The composite θe profiles (Fig. 3) do not support substantially elevated maxima in the mean eyewall. Inspection of individual radial legs, however, indicates that periods exist during which eyewall θe is enhanced and eye θe is suppressed. The composite profile for Guillermo (Fig. 4c) is one such case. Kossin and Eastin (2001) recently presented observational evidence that horizontal mixing of eyewall θe maximum into the eye occasionally occurs during intensification and frequently occurs over the course of a few hours just after maximum intensity. The composite profiles cannot provide temporal information regarding the mixing, but do provide further support that substantial mixing between the eye and eyewall must occur on timescales much smaller than the complete evolution of a hurricane.

On a final note concerning eyewall thermodynamics, it was shown that mean θe values increase significantly once instrument wetting errors are removed, and that θe can increase by ∼10 K or more within individual IWE (see Part I). However, the variability of actual θe values in the eyewall has yet to be addressed. Figure 5 presents a scatterplot of θe calculated from SR data at the RMU of each radial leg. These values represent the most accurate flight-level measurements of θe available to date. Values range from 339 to 384 K and tend to increase with storm intensity. The range at a given intensity is ∼20 K. This latter range represents either temperature variations of ∼5°C, specific humidity variations of ∼6 g kg−1, or some combination of the two. It is interesting to note that such T and q variations are consistent with their observed variability across the mean eyewall (Figs. 1 and 2) and in the hurricane boundary layer (Cione et al. 2000).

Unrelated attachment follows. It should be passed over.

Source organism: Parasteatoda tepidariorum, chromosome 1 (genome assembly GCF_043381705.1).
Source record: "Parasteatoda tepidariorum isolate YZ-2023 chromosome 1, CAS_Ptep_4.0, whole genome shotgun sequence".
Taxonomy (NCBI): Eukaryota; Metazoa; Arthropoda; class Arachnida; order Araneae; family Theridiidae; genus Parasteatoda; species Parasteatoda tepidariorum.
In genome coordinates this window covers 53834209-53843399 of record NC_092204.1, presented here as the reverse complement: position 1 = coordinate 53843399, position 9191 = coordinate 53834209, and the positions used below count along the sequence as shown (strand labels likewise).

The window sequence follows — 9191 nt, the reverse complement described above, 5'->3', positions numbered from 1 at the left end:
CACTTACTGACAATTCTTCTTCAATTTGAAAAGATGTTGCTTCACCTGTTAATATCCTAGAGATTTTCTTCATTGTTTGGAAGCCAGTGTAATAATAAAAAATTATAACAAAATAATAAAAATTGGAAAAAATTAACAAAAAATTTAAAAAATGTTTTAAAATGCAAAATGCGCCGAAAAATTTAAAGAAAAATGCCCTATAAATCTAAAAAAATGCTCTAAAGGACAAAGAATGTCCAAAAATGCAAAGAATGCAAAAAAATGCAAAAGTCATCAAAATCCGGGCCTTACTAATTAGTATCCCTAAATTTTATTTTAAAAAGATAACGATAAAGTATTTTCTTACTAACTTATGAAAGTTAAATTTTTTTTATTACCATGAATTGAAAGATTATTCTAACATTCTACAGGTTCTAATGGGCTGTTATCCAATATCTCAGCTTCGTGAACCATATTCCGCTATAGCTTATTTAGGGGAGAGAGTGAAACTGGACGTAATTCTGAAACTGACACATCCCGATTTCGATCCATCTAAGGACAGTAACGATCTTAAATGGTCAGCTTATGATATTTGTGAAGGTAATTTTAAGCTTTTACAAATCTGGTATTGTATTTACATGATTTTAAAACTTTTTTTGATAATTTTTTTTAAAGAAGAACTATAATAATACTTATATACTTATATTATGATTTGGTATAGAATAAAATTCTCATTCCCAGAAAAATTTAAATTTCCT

3. Buoyancy of rainband convection

The vertical transport of mass, momentum, heat, and moisture plays an important role in the energy balance and evolution of hurricanes. Jorgensen et al. (1985) showed that the majority of the vertical mass transport is accomplished by convective scale updrafts and downdrafts. However, the variety of forcing mechanisms that can drive convective vertical motions are not well understood or documented within hurricanes. One such mechanism is buoyancy. Ooyama (1982) argues that cloud buoyancy is required to intensify a hurricane, while Gray (1997) argues that substantial buoyancy is also required for maintenance. In contrast, Emanuel (1986) argues that cloud buoyancy plays a secondary role in hurricane evolution as moist convection approaches a neutral state in mature storms. Zhang et al. (2000) further argue that the vertical perturbation pressure gradient significantly contributes to driving upward vertical motions. One reason the debate remains unsettled is that accurate magnitudes of buoyancy have been difficult to obtain due to possible instrument wetting errors that are of the same magnitude as typical buoyancy values (Gray 1965; Jorgensen et al. 1985; Part I). Therefore, buoyancy magnitudes within rainband updrafts and downdrafts were examined to determine the effects of instrument wetting error removal upon such calculations and to provide the first accurate estimates within hurricane convection.